The first Cloverfield was sort of JJ Abrams Mystery Box ethos writ large. Inspired by a visit to Japan to create an American Kaiju tale, it very strongly reflected the times, filmed in a found footage format and featuring a horde of bystanders shooting pictures on their phones of the disembodied head of the Statue of Liberty.
The film was previewed in front of the first Transformers film, but few details were released. The film came out the following January and was a moderate box office and critical success.
The first film took the characters on a harrowing voyage across New York to rescue one of their friends in the midst of a giant monster attack. So what does this new claustrophobic thriller have to do with the prior film? Find out after the jump (no spoilers)!
10 Cloverfield Lane is a thematic relative more than a direct sequel to Cloverfield. It starts when Mary Elizabeth Winstead’s Michelle packs up to leave her partner Ben. Driving out of town, she finds herself in a car accident, regaining consciousness chained to a rail in a bunker run by John Goodman’s Howard. Howard tells her he rescued her and the outside world has been destroyed by an attack.
Even though Howard’s story is corroborated by John Gallagher Jr’s Emmet, Michelle soon attempts to escape, only to be confronted with a vision of the world outside. The three of them begin to live together in the bunker, but life in their claustrophobic shelter soon starts to fray.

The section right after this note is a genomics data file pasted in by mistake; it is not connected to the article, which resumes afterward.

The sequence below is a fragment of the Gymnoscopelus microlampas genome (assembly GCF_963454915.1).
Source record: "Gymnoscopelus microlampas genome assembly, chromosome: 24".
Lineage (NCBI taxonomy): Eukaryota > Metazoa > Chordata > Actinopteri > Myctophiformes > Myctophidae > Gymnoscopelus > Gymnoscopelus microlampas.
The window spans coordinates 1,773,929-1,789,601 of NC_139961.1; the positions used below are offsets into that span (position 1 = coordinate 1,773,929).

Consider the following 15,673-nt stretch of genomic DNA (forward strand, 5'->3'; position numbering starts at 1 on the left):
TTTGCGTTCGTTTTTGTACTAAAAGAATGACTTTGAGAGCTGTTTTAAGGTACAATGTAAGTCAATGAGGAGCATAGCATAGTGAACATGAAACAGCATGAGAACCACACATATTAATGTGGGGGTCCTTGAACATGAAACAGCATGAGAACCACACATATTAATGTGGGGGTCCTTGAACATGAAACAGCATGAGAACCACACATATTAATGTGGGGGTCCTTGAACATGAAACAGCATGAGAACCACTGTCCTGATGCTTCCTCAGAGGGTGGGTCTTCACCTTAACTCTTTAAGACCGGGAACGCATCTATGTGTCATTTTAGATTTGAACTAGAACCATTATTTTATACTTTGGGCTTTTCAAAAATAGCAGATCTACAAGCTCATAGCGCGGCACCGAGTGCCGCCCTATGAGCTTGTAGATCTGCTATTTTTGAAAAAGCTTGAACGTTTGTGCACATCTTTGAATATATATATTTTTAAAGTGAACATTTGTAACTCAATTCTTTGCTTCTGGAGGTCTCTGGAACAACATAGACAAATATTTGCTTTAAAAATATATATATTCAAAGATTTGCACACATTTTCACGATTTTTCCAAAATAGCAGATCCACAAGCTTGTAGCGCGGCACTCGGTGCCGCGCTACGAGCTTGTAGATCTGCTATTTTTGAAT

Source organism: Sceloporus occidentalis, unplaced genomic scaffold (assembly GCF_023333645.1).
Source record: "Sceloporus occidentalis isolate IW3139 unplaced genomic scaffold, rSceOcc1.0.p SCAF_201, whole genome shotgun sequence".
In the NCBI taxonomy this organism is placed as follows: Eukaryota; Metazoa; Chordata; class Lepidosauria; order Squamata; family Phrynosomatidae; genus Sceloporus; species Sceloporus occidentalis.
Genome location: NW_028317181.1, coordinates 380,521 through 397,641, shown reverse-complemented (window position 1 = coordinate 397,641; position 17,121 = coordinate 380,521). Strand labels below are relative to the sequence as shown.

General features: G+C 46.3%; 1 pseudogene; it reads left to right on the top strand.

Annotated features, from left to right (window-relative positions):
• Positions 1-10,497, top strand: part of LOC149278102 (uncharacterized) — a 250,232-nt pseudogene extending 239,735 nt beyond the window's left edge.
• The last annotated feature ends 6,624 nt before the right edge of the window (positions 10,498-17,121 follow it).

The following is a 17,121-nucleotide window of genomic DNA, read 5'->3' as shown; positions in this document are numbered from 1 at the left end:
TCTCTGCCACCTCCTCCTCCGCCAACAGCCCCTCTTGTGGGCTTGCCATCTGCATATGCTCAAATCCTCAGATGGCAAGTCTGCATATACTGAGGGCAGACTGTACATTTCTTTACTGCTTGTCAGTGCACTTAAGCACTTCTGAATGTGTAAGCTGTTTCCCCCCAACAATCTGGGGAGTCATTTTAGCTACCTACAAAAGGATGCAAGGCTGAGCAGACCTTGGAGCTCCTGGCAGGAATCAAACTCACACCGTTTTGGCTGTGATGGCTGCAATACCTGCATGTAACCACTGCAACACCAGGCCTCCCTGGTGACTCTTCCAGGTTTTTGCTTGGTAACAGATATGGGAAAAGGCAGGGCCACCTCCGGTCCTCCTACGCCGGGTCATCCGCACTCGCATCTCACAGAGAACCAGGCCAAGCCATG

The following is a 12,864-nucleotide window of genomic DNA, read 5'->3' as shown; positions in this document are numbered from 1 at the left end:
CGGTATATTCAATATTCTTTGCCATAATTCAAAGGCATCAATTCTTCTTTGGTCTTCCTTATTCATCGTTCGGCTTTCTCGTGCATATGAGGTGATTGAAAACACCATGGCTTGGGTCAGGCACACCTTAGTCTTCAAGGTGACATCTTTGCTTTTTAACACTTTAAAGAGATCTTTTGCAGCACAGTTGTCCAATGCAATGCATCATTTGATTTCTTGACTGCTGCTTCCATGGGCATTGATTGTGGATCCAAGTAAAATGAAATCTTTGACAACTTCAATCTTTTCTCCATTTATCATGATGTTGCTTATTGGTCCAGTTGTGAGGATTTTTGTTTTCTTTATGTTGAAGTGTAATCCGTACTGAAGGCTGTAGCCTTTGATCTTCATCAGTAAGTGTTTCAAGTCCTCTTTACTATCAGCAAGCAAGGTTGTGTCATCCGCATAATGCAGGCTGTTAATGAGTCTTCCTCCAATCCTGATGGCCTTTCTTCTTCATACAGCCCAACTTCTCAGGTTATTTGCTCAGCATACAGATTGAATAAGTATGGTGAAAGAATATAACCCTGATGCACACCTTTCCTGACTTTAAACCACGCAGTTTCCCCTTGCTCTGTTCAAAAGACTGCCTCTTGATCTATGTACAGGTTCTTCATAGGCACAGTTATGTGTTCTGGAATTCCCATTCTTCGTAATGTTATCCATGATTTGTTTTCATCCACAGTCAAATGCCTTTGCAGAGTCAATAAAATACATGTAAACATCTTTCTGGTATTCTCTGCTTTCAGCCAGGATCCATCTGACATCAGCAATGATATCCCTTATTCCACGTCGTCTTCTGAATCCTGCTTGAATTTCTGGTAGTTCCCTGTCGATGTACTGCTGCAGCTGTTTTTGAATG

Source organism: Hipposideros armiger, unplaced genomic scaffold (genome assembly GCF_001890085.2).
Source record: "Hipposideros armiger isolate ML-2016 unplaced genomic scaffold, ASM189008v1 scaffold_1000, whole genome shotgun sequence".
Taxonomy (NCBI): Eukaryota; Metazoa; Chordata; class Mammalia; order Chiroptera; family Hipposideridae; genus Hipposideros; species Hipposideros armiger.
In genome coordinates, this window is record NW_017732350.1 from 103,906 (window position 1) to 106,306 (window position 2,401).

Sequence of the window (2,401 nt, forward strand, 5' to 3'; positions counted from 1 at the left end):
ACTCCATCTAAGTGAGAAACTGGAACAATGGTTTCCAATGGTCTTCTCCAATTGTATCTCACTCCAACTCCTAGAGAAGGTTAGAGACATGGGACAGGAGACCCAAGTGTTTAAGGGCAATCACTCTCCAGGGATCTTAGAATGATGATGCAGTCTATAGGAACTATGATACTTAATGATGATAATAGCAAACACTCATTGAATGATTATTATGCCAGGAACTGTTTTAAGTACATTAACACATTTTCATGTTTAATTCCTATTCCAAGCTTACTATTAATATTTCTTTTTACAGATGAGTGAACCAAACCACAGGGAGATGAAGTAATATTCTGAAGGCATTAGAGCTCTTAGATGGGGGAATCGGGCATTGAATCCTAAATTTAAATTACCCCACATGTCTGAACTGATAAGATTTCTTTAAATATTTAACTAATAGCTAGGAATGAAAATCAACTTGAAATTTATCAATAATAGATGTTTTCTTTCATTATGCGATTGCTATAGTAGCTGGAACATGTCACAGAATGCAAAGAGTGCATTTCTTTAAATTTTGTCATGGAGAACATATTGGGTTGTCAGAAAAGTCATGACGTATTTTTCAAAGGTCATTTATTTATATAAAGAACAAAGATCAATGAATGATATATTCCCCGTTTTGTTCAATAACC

The film is very dissimilar from the original. Whereas Cloverfield was the tale of a group of friends trying to survive an unearthly disaster, in this film it is a tale of suspicion without escape.
The bunker soon becomes a familiar setting, and Goodman’s Howard is a looming presence that’s impossible to ignore. He seems constantly on the brink of an explosion, and even in his calm moments you’re afraid of the violence he seems capable of. Goodman’s shed the mien of tv uberdad Dan Connor, mostly through his two decades working with the Coen brothers, and this is one of his stronger performances. He hints at dark truths before the script begins to tell us things.
Mary Elizabeth Winstead has a background in horror films, and does final girls through history proud. Michelle’s proclivity to run away from her problems turns into a survival technique, and she never lets her guard down.
The third member of the bunker trio, Emmet, seems slightly out of place. He is a local who helped Howard build his survival bunker and unlike Michelle, his technique has been to recoil from opportunities rather than run from difficulties. Emmet is sweet, although on occasion seems to fit into the role of a expositor more than a fully rounded character.
10 Cloverfield Lane is a claustrophobic thriller set, with a hero who finds herself the only one who can protect herself. If you go in looking for another Kaiju based drama, you’ll be disappointed, but if you accept you’re getting a thriller more akin to a good Twilight Zone episode, you’ll enjoy what you get. I’m not sure what purpose the naming convention was trying to perform, but I’ll keep an eye open for any other films that share the name.